Open Heart Surgery – What to Expect as a Patient

Diagnosis – Most patients will see a cardiologist first who will diagnose their problem based on their story, physical exam, and tests. Multiple tests may be required including echocardiograms, CT scans, and a heart catheterization. Once the diagnosis and the need for open heart surgery have been determined then the patient is referred to a cardiac surgeon for an evaluation.

Meeting the Surgeon – Surgeons will often be suggested by the cardiologist depending on their referral patterns however often patients will select their own surgeons based on other recommendations or their own research. Once this is decided the patient will go and meet the surgeon in clinic. Here the surgeon will talk with the patient and review the testing. Based on this meeting a surgical recommendation can be made and operative risk and suitability can be determined. In many cases the surgeon may ask for further testing to be performed.

Meeting the Anesthesiologist – When undergoing open heart surgery patients will be put to sleep, which is known as being under general anesthesia. Of course this is so patients will not feel anything or be aware of what’s happening. Before the surgery the anesthesiologist will meet the patient, take a careful history and determine the risk of anesthesia and the best method of delivering it. In some places there are special clinics known as pre-op clinics that patients attend. In other places the patient will meet the anesthesiologists the night before, or the morning of surgery.

Getting Ready for the Operation – Patients will be dressed in a gown and taken to the operating room there they will lay on the operating table. Here the patient will be prepared for open heart surgery with meticulous detail using sterile techniques to prevent infection. The chest will be shaved in the case of men. The chest will then be cleansed with disinfectant and a thin wrap be placed over the chest. The anesthesiologists will place IV lines and arterial lines to be used for pressure monitoring and drug delivery during the case. A breathing tube will then be placed in the patient, and the ventilator machine will take over breathing until the patient wakes back up.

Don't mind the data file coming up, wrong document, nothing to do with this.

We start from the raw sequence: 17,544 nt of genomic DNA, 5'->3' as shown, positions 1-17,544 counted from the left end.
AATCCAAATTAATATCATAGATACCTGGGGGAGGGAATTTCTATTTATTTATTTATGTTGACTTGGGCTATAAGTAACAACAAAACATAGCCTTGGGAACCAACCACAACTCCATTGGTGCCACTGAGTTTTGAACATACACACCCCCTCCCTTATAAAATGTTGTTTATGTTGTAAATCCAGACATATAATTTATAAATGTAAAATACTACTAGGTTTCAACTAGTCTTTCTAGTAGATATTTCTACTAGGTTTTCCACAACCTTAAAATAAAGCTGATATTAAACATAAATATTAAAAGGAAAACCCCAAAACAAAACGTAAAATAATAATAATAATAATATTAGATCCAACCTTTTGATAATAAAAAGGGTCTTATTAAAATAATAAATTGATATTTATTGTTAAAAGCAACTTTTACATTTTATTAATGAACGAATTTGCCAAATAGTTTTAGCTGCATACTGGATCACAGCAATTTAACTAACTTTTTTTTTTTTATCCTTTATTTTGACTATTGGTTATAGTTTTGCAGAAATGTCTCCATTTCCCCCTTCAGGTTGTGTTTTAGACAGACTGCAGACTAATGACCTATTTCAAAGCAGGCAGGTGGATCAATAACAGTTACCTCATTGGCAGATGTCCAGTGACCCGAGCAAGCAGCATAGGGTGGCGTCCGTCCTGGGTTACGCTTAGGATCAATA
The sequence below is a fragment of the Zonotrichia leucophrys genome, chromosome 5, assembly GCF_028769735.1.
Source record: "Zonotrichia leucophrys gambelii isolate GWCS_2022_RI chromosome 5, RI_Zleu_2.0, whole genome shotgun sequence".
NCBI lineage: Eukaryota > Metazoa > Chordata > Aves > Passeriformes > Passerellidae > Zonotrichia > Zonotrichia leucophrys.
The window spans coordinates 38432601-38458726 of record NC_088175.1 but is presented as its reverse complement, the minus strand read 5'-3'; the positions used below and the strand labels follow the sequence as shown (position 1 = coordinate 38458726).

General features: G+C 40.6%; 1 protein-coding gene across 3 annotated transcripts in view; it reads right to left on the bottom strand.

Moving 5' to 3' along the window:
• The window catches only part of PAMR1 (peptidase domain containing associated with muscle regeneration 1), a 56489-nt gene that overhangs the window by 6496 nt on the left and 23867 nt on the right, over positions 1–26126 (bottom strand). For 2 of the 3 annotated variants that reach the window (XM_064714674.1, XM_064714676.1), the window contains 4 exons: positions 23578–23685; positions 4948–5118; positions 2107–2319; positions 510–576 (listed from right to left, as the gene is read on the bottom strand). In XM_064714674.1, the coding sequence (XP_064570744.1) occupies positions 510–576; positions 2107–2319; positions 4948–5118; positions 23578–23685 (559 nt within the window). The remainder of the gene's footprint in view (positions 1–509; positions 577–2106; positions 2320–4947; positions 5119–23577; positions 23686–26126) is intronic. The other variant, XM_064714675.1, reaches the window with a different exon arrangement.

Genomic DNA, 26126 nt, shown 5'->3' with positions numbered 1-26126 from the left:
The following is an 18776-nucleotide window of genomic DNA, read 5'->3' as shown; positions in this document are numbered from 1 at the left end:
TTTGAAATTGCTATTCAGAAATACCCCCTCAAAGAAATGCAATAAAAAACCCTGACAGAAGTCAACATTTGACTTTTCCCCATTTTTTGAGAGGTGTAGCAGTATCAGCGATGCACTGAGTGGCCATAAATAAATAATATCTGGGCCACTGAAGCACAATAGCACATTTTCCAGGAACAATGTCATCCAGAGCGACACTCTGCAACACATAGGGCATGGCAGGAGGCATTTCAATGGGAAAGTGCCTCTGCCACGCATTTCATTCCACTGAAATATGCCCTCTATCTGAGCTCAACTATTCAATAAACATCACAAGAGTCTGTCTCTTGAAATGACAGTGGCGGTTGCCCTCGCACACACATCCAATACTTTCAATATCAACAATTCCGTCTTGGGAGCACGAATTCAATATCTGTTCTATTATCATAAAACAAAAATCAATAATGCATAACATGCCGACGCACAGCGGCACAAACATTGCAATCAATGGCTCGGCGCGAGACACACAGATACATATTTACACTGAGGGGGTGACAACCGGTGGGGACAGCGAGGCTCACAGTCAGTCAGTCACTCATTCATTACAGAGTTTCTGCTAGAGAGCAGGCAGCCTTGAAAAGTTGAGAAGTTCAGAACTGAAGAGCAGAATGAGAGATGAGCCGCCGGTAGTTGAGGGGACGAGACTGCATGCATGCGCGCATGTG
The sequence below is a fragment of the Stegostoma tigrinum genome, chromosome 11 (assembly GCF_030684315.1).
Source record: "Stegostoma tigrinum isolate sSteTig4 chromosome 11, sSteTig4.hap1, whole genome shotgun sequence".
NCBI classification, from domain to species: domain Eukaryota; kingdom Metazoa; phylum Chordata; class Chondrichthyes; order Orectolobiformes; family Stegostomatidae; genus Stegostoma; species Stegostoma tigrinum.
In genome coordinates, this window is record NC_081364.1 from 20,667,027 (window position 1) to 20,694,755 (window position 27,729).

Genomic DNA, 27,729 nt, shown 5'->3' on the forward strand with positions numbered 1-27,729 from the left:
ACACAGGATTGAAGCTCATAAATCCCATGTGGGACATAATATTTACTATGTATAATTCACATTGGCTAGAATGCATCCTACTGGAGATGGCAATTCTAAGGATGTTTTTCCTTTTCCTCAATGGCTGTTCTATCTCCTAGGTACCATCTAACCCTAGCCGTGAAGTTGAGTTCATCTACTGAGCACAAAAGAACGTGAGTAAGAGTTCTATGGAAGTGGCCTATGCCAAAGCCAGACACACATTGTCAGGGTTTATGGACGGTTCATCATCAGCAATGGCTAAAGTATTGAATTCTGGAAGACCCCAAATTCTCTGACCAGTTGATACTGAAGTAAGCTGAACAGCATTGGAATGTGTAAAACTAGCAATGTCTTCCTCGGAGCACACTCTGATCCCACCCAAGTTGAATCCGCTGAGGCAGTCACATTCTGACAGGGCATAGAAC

Details of the Operation

Making the Incision – In the case of classic open heart surgery, the breast bone will be split open using a saw. Alternative approaches may use incisions to the side of the bone between the ribs or through some of the ribs on the side. In robotic heart approaches, no large incisions are made, and small tubes are inserted through which the operation is performed, sometimes called keyhole surgery.

Cardiopulmonary bypass – This is also known as going on the heart lung machine. The machine takes over the work of the heart and the lungs, while the heart is stopped using a technique known as hypothermic cardioplegia, which is essentially infusion of a cold solution into the coronary circulation to stop the electro-mechanical activity of the heart.  Tubes known as cannulas are placed in the heart and the great vessels of the body and the blood is drained through and pumped back in to the body through these tubes. In some cases the heart lung machine is not used, these are called off-pump cases. In those cases the operation is performed on the beating heart.